Physics 11 – Today was our Misconceptions in Gravity class. We did a lot of voting and discussion centered on three themes: what things affect gravity?, do small things also have a force of gravity?, and do interacting objects have an equal force of gravity acting on each other?.
There’s too much on these subject to list here, but the above diagram is one of the more convincing arguments. Students see that as they add additional particles to the diagram (X, Y, Z, etc), each new particle has a force of gravity acting between it and A. The extension of this is that large objects, or objects with millions or billions of particles, will have the same number of force arrows as does the small object (A).
Some students were a bit too “white flag-ish” for this class. It’s so easy to tune out and say to yourself “I don’t know.” Those students can make this a difficult lesson to teach. But other students really like it. It’s interesting and challenging. It’s solving a mystery or a puzzle.
Physics 11 – Today was the kids introduction to calculating gravitational forces. It was supposed to be a pretty straight forward skill since the students already covered the concepts of gravity. I even anticipated one problem from last year: students mistook the units for G as a formula. So I mentioned this to the kids.
And then chaos ensued. Basically it came down to how (un)comfortable students are with using symbolic representations.
Students can do this: but they can’t do this:
They are fundamentally the same mathematical operation. For today, the one idea I gave students was to group the terms in their equation with a coefficient and variable. For example, when finding m2:
That helps to some extent but this is still confusing when finding r:
The solution to the above is to multiply both sides of the equation by the reciprocal of and then take the inverse of , at which point I might was well be speaking Latin.
Somewhere in mathematics education we need to really, really emphasize that mathematics isn’t just about numbers and that mathematical rules apply to all sorts of things. This is a huge cognitive gap with most students.
To finish things off, I had over a dozen students ask me what N and m stand for in the equation for G, and that they didn’t know what to do with the equation. So my question for readers of this blog: next year do I omit the units for G, or simply suffer through more questions about the “equation for G”?
Physics 11 – Today was the students’ last day at analyzing gravity. They worked towards the understanding that big objects and small objects exert the same gravitational force on each other. This will also become a valuable lesson when it is extended to the more general case of all forces and interaction pairs.
Physics 11 – Today the classes worked towards whether or not small objects exert a force of gravity on large objects. The above voting question is where the kids voice their understanding.
Two of my classes worked through this ok but one class really struggled. As a result, I typed out an argument/reasoning for them. I think it may have helped a few students.
Physics 11 – Today we began a new unit on forces, starting with gravity. Since gravity is something that is involved in all of our analysis of forces, I figure that it’s a good place to start.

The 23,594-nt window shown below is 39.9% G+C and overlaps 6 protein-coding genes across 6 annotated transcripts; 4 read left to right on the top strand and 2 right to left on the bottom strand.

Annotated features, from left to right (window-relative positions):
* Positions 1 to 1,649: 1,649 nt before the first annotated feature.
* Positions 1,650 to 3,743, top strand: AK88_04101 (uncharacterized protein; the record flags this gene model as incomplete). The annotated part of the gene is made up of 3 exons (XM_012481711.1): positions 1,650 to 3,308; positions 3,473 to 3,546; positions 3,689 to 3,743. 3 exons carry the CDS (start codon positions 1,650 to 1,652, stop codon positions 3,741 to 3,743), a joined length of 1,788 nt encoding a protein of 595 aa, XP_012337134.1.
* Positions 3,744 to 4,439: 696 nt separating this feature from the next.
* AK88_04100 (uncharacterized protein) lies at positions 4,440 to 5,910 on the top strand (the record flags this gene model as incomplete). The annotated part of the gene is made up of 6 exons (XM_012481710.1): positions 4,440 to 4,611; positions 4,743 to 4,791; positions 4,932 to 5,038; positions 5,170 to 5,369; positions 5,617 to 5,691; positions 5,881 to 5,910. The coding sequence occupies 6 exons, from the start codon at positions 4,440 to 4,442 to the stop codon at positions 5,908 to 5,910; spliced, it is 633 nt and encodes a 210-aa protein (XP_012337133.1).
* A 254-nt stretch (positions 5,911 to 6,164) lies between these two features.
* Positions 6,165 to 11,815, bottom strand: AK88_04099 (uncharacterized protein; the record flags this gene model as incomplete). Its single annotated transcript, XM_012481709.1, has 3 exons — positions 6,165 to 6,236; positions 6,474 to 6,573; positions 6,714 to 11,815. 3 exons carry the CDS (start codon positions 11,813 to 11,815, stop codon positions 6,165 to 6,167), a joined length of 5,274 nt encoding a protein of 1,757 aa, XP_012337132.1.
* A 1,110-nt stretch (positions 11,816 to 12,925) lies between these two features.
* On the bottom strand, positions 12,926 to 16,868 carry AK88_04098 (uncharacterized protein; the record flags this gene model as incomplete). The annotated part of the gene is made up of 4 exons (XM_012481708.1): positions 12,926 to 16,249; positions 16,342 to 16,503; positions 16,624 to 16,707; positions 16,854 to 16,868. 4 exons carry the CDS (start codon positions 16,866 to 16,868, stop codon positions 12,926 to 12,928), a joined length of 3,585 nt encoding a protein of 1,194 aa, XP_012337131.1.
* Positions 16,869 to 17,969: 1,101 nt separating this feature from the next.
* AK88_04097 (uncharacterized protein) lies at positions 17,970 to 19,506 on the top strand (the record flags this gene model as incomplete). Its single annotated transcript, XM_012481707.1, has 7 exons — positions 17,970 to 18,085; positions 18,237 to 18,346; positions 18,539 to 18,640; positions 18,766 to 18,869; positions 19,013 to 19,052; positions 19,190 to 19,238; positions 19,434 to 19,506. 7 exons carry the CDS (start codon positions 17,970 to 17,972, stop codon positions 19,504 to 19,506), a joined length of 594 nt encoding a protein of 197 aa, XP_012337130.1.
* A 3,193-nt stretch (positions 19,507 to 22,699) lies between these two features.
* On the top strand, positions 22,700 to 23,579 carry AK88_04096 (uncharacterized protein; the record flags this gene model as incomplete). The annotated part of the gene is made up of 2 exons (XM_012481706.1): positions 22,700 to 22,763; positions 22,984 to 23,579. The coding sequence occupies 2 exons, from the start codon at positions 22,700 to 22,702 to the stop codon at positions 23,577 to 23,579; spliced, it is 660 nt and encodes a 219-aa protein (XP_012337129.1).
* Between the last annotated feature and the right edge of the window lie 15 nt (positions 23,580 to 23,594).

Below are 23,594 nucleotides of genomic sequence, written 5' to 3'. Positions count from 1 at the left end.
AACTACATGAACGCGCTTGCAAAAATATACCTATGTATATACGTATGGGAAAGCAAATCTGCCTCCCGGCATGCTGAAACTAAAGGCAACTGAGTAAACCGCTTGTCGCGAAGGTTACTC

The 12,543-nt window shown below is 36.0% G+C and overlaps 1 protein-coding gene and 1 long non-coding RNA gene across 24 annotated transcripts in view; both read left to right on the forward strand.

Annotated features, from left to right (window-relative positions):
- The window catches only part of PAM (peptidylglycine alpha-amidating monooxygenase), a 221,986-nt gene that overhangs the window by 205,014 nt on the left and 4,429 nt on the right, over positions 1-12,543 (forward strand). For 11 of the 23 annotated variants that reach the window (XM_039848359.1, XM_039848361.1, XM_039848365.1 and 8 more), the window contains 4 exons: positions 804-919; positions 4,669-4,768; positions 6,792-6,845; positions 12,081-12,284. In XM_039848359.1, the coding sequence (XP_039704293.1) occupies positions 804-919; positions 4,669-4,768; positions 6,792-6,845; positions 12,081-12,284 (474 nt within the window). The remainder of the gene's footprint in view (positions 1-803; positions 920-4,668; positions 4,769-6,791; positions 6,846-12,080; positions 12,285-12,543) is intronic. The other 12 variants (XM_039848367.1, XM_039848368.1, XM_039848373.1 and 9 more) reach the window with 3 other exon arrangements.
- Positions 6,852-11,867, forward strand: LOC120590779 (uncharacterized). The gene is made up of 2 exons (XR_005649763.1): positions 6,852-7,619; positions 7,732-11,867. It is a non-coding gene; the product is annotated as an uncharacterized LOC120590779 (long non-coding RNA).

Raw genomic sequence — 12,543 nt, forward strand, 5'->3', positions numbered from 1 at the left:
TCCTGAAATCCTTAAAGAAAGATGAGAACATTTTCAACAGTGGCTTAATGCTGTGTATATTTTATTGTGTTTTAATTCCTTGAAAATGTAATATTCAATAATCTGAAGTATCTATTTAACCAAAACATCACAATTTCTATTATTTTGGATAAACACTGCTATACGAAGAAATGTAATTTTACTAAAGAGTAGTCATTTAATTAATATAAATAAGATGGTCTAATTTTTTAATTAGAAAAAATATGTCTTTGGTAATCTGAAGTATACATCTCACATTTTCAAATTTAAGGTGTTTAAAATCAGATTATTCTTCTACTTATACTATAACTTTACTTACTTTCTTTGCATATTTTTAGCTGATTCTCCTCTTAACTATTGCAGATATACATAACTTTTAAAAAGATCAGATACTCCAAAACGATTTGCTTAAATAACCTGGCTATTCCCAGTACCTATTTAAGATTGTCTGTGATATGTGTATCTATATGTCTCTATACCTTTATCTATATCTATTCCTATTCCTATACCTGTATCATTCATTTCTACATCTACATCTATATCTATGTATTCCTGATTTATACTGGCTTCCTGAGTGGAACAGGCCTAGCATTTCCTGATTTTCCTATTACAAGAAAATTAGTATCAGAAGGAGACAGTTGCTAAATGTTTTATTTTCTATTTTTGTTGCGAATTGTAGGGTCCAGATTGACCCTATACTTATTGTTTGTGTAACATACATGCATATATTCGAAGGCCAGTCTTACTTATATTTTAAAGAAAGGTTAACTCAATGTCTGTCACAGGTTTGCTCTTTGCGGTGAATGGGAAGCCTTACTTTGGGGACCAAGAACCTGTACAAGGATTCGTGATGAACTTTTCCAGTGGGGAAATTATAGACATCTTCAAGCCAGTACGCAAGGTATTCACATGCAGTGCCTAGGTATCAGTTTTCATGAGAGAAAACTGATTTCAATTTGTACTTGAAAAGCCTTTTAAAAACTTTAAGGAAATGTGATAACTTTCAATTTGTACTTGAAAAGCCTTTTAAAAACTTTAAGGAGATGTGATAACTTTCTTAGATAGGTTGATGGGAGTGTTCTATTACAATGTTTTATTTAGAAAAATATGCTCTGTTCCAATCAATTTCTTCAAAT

The students looked at whether rotation, atmospheric pressure, magnetic field, or mass had any effect on the force of gravity. The arguments/expositions used were
- rotation: I put a mass on a scale on a rotating turntable but the scale reading didn’t change
- atmospheric pressure: I showed some pictures of a mass on a scale inside a vacuum chamber, and the scale reading didn’t change
- magnetic poles: by analyzing the magnetic field lines (north pole to south pole), we reasoned that gravity would not be uniform if it was affected by the magnetic field.
- mass: intuitively people agree that mass matters. We also watched videos of the Cavendish experiment in action
Physics 11 – Today the students worked through the formula for Universal Gravitation. The students felt pretty good about how gravity works, having covered it conceptually already. However, there were still a few surprises (mostly for me).
It became apparent to me that many students consider the re-ordering of variables in a formula as something that makes a new formula. For example, after rearranging the formula to solve for r, separation, I was asked several times if the students would be given this formula on the formula sheet.
The second big surprise was being asked if the N*m^2/kg^2 units for G were variables, and what numbers should be plugged into them.
The above two misconceptions will have to be something that I specifically address again the future.
Physics 11 – I tried this problem with two blocks of physics 11. The first block I had the students work individually and the second block they were put into random groups and did the problem on whiteboards. As I’ve seen in other situations, the whiteboard groups had much more success. I don’t think it was a case of the strong student doing all the work – there was definite dialogue and sharing of ideas. However, the class ended soon after this question and I didn’t get the chance to do much formative assessment with individual students.
I love this question though, as it hits many topics covered in the past few days:
- weight is the force of gravity
- scales measure normal force
- springs can support a surface, which exerts a normal force (equality of forces, reasoning)
- you should draw a FBD when solving problems